The Authority of Scripture

Mark 1:21-28

Jesus is teaching scripture. Why? Jesus knew something that we have forgotten, that scripture can be life changing. He read the same words that had been heard in that location, every year for many years, but people heard them afresh. Geezers moved up front to hear Jesus better. Teenagers sat up. Suddenly, one of the trustees was on the floor, rolling, spitting, and shouting out, “We know who you are!” There is power in these dusty, old Torah rolls when Jesus handles them.


Melvin the Scribe returns from vacation the next week asking how the sub did. Week after week, Melvin carefully prepares his little homily at the Capernaum Synagogue so that it includes three cute stories; one about kittens, one about football, and one a rambling remembrance of his days at seminary. He hopes that these stories will make the lesson relevant, though they only bear passing resemblance to the week’s scriptures. They are like muppets pretending to be men. Then he gives a brief moral, like, treat people better, or, consider raising your weekly offering a few shekels. The real problem, however, is that Melvin no longer finds scripture to be relevant to his own life.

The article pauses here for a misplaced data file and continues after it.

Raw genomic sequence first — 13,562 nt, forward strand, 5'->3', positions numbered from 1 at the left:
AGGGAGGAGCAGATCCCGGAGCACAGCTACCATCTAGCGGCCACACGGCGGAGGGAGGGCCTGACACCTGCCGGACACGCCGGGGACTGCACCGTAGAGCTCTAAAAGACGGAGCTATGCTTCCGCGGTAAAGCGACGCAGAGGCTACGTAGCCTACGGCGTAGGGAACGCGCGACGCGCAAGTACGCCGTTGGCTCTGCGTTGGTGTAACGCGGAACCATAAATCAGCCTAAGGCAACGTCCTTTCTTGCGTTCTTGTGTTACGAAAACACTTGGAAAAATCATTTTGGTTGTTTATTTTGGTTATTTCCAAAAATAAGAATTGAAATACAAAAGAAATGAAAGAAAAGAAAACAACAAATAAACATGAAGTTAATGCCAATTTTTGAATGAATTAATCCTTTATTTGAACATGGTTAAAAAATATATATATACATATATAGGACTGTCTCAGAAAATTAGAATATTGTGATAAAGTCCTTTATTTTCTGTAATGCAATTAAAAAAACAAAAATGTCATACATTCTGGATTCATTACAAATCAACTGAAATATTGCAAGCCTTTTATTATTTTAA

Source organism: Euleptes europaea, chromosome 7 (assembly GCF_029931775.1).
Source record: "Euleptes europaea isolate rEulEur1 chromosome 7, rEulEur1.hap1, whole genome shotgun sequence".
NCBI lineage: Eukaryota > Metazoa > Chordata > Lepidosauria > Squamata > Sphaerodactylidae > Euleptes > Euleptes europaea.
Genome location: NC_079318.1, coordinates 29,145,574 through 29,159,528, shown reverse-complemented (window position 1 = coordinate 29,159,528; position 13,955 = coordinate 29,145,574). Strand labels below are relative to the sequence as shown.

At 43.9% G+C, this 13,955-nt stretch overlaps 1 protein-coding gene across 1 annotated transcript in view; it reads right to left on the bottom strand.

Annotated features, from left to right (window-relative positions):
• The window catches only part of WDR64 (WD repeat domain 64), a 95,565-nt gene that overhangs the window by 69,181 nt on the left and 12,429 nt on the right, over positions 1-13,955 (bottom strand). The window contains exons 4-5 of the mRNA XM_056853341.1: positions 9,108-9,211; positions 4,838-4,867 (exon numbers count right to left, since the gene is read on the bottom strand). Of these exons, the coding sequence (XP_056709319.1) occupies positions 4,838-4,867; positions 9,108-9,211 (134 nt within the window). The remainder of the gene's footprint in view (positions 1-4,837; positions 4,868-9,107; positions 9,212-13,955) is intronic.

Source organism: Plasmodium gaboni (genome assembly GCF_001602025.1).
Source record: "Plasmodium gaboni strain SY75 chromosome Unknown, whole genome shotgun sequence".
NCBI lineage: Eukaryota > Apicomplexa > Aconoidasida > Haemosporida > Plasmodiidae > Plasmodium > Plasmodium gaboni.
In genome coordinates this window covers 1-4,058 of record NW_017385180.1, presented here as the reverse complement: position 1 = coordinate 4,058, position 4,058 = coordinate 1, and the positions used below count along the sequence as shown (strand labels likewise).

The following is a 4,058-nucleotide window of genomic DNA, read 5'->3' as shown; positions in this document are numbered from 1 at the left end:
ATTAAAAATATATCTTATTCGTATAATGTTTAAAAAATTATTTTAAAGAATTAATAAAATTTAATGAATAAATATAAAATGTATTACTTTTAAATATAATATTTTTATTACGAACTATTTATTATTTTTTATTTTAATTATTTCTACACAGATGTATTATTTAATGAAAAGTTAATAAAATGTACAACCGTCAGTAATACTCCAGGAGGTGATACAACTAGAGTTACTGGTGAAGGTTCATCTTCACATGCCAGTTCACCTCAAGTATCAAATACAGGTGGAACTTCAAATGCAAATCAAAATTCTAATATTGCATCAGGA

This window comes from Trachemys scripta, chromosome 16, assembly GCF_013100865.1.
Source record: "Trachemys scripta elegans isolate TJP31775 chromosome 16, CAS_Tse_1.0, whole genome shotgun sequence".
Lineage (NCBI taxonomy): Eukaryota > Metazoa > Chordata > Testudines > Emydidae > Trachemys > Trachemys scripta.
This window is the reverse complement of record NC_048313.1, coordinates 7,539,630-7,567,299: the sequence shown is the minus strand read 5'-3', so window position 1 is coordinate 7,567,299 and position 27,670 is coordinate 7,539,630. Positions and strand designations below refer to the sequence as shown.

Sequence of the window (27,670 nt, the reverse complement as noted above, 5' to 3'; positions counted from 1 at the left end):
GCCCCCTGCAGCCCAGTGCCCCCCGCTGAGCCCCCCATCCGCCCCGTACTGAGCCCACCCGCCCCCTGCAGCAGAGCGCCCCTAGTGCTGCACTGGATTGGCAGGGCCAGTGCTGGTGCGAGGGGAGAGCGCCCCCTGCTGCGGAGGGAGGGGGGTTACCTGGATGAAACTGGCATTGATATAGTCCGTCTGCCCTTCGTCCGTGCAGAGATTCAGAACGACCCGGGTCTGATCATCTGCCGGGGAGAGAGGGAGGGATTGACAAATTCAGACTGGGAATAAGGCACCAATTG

What gives the reading of scripture punch? Obviously, our belief that these very words are inspired by God, literally God-breathed. Those who follow Jesus’ example must wake up each morning and read their Bibles with a fervent hope that the words will prove themselves to be useful, and perhaps even transformative, in the hours ahead. Those who preach the word must believe in its inherent relevance. Only by application of scripture to our own lives, do we avoid the common practice of reading God’s words for two minutes, and then, grinding our own ax for fifteen. Stop looking for good illustrations. Preach the word.

The Word, teaching the word of God
Epiphany 4